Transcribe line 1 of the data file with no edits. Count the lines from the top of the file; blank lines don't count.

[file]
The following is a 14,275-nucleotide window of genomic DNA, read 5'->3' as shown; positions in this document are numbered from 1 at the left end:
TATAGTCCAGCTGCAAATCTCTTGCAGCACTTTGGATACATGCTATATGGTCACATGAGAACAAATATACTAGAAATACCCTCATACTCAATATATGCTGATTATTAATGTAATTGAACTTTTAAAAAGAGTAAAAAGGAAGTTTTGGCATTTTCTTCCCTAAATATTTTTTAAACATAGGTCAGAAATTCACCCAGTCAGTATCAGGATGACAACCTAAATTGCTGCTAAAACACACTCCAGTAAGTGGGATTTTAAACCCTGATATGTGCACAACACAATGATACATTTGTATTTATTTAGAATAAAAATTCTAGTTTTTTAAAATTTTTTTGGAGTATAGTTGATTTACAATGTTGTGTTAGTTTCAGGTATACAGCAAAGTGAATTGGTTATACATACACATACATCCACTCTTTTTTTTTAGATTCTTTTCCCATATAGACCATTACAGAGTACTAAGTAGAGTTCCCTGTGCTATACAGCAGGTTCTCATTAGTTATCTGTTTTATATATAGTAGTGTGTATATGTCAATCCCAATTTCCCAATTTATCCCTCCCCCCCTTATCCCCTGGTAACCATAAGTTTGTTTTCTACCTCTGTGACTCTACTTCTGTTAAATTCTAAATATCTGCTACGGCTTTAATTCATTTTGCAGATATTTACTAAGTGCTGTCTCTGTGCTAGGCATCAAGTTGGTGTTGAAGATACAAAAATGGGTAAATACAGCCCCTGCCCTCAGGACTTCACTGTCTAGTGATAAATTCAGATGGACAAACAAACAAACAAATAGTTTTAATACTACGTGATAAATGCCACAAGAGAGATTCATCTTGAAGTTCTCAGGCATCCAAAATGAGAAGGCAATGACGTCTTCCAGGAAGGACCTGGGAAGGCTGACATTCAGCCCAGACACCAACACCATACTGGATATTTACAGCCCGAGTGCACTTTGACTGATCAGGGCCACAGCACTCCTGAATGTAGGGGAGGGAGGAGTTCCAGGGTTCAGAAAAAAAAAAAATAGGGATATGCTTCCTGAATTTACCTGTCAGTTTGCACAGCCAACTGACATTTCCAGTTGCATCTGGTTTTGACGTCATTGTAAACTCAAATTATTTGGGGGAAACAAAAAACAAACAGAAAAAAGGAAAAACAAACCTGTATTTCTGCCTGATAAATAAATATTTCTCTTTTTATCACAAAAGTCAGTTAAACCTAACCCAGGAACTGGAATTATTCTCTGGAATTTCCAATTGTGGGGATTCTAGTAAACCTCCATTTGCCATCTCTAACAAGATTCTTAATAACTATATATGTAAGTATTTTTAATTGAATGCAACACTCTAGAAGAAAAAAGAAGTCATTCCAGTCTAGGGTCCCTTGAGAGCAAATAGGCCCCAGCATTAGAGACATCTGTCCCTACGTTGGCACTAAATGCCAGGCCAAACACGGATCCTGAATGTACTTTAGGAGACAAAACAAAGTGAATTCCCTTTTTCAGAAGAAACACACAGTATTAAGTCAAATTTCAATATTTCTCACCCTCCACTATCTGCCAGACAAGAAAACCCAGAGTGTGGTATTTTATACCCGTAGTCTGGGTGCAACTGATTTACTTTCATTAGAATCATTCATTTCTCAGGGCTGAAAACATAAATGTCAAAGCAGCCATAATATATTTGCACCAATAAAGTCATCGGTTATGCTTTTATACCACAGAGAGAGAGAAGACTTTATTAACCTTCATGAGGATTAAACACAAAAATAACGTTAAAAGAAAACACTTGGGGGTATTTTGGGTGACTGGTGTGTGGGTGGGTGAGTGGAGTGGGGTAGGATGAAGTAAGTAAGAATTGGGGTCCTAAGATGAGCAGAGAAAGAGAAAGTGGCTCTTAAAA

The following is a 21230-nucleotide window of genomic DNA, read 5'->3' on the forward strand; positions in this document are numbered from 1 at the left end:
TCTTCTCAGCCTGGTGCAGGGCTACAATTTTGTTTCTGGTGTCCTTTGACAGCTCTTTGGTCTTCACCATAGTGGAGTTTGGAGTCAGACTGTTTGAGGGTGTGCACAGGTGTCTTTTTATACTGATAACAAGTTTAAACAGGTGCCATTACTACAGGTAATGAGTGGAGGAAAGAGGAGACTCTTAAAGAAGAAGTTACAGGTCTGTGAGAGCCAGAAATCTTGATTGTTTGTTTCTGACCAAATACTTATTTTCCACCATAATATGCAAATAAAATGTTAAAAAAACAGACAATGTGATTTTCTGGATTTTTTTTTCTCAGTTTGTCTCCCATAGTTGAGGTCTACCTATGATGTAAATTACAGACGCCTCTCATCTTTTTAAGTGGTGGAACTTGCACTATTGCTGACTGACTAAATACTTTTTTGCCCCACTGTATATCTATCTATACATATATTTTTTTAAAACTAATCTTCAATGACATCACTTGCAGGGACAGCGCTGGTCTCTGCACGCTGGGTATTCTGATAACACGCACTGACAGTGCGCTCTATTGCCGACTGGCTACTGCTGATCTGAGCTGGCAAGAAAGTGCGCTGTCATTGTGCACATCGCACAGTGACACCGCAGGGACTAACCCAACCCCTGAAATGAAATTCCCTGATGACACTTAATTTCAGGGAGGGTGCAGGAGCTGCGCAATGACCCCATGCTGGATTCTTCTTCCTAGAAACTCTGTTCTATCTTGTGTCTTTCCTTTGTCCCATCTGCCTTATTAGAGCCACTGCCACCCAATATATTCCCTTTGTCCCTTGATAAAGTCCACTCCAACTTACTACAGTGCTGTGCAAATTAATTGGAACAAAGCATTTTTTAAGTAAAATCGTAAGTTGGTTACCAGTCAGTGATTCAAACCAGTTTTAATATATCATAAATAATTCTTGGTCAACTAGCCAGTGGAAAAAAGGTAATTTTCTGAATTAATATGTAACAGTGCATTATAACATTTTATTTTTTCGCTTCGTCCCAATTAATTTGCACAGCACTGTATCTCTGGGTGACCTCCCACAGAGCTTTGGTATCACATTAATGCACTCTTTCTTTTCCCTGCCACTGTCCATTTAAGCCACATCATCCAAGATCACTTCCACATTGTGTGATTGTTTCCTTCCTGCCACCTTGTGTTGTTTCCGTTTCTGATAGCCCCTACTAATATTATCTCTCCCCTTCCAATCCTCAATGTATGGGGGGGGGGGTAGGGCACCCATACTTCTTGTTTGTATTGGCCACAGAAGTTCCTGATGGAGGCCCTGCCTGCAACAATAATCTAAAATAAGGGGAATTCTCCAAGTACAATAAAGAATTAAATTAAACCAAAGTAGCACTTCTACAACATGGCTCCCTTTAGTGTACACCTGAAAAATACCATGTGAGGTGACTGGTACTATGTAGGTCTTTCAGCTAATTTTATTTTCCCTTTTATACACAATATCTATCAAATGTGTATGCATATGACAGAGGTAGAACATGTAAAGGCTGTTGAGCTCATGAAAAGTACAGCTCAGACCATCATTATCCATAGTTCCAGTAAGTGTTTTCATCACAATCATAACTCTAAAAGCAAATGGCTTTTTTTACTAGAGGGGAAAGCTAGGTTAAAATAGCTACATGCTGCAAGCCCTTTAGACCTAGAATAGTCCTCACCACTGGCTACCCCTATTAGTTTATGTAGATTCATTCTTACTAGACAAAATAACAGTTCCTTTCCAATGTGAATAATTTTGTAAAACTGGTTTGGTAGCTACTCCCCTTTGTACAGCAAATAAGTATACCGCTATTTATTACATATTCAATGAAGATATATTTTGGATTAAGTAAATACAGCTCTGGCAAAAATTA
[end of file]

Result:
The following is a 14,275-nucleotide window of genomic DNA, read 5'->3' as shown; positions in this document are numbered from 1 at the left end: